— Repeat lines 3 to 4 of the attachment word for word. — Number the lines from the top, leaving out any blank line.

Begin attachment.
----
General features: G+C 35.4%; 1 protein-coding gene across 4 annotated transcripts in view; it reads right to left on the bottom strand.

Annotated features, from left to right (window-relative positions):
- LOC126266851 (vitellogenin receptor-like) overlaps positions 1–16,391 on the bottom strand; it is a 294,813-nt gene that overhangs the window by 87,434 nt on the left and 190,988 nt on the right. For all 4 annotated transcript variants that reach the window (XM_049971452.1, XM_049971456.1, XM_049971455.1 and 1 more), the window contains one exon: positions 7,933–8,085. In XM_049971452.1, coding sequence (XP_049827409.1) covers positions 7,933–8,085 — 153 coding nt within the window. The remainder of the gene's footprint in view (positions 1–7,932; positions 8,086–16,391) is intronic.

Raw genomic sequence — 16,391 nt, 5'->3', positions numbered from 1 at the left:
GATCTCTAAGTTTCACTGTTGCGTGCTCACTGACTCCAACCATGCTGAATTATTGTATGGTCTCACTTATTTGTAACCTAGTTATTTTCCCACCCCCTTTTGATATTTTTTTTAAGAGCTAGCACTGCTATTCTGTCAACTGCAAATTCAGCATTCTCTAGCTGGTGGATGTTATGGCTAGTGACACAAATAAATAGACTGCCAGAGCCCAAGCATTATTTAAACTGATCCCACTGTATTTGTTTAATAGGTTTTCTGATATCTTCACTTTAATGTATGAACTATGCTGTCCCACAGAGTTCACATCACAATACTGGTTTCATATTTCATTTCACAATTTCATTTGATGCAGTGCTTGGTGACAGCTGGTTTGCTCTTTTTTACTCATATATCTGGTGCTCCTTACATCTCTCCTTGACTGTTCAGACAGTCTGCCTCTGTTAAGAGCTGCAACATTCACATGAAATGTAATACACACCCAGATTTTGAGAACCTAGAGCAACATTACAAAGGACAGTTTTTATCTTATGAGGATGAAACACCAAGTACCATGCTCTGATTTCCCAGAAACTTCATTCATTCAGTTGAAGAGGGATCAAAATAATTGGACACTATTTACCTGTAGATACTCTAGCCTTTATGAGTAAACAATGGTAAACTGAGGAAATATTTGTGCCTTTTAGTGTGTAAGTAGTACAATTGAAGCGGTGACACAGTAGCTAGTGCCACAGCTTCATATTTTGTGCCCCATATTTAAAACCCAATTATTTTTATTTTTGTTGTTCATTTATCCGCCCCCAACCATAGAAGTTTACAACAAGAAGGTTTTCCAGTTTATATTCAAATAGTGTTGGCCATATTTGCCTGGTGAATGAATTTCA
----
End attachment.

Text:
- LOC126266851 (vitellogenin receptor-like) overlaps positions 1–16,391 on the bottom strand; it is a 294,813-nt gene that overhangs the window by 87,434 nt on the left and 190,988 nt on the right. For all 4 annotated transcript variants that reach the window (XM_049971452.1, XM_049971456.1, XM_049971455.1 and 1 more), the window contains one exon: positions 7,933–8,085. In XM_049971452.1, coding sequence (XP_049827409.1) covers positions 7,933–8,085 — 153 coding nt within the window. The remainder of the gene's footprint in view (positions 1–7,932; positions 8,086–16,391) is intronic.

Raw genomic sequence — 16,391 nt, 5'->3', positions numbered from 1 at the left: